Top Bush administration officials said Sunday the time still isn't ripe for one-on-one talks with North Korea, despite concerns that North Korea is moving rapidly to develop new nuclear weapons.

Any lasting solution to the North Korean problem will need the support of Russia, China and other nations, Secretary of State Colin Powell and National Security Adviser Condoleezza Rice, said in separate television interviews. North Korea opposes multilateral talks.

"I think eventually we will be talking to North Korea, but we're not going to simply fall into what I believe is bad practice of saying the only way you can talk to us is directly, when it affects other nations in the region," Powell said on a network news channel.

Powell, on Fox News Sunday, said that during his visit to the United Nations last week, he worked with diplomats to develop a multinational approach to North Korea.

Democrats are pressing the Bush administration to begin direct talks immediately. They say that while the administration has been paralyzed by indecision and distracted by Iraq, the threat posed by North Korea has spiraled.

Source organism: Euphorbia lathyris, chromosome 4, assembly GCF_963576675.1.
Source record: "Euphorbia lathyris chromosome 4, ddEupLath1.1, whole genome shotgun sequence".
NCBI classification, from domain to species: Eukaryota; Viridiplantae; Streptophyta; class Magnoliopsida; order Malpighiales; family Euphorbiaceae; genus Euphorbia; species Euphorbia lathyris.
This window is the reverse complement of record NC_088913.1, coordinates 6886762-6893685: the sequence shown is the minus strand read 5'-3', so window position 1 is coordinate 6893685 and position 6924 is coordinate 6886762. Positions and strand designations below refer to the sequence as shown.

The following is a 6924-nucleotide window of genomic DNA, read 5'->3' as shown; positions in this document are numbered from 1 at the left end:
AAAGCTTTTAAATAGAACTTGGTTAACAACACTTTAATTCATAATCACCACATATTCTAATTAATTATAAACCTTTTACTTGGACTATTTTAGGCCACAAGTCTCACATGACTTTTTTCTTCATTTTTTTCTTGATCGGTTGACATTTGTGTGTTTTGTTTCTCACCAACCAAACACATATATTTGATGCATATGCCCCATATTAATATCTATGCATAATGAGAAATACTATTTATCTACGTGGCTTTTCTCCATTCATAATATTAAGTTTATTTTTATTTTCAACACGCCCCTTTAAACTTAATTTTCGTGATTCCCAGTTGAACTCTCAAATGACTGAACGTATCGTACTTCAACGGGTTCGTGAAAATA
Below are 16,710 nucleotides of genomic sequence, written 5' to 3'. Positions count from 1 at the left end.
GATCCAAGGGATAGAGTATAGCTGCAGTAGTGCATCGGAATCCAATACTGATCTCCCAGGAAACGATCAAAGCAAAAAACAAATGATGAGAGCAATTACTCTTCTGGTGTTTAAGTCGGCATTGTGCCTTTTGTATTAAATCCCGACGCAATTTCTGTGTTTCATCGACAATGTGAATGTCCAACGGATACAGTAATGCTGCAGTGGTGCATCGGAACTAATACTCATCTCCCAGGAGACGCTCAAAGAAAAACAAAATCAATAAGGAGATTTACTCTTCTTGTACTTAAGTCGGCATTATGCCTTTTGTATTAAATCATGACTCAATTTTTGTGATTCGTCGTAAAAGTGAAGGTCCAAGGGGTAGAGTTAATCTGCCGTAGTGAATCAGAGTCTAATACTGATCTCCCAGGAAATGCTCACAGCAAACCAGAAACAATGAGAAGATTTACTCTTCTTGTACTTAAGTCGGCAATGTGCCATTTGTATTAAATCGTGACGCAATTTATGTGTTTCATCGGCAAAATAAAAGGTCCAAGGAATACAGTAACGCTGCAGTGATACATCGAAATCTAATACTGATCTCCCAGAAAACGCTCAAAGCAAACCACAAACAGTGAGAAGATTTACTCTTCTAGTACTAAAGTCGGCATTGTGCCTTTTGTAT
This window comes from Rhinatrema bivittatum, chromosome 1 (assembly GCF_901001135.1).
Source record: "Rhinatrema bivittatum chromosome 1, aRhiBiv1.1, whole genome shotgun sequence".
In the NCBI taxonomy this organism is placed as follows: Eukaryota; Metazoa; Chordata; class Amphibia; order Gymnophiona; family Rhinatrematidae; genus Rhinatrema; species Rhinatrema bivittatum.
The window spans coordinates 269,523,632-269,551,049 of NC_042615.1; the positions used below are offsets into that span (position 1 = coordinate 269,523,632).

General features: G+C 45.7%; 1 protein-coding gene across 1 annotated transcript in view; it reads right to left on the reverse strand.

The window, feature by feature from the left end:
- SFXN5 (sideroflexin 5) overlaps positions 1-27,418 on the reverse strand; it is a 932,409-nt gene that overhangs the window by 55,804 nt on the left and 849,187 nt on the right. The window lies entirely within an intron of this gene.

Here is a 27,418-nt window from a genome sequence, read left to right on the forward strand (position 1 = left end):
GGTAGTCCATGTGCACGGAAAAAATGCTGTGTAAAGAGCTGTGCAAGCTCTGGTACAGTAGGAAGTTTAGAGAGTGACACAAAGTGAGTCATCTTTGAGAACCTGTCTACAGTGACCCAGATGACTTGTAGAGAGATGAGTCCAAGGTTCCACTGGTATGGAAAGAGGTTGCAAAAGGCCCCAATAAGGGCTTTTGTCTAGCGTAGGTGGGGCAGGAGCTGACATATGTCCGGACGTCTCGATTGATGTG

In recent months, North Korea has expelled U.N. monitors, withdrawn from the Nuclear Nonproliferation Treaty and moved to restart a a nuclear reprocessing facility that could produce bombs within months. It is believed to already have one or two bombs.

Most recently, North Korean fighter jets intercepted a U.S. reconnaissance plane and the Pentagon sent 24 bombers to the region. North Korea on Sunday accused the United States of plotting an atomic attack against it.

Former Vermont Gov. Howard Dean, a Democratic presidential candidate, called for direct talks to ease tensions.

"We now have a huge problem in North Korea which the president is claiming is a regional crisis. I think it's an enormous world crisis, which isn't being paid enough attention to," Dean said on NBC's Meet the Press.

Rice said the United States isn't afraid to talk, "but we need to do so in a way that will bring maximum pressure on North Korea to actually this time not just freeze its weapons of mass destruction, but begin to dismantle them."

Any incentives for North Korea to dismantle its nuclear weapons program "will come from the collective weight of the international community, not just from the United States alone," she said on ABC's This Week.

Powell noted that under a 1994 agreement, North Korea froze its plutonium program, then secretly began a separate uranium enrichment program.

"We can't fall into that trap again of paying them off to stop what they're doing, only to discover that they're doing it again at a later time," he said.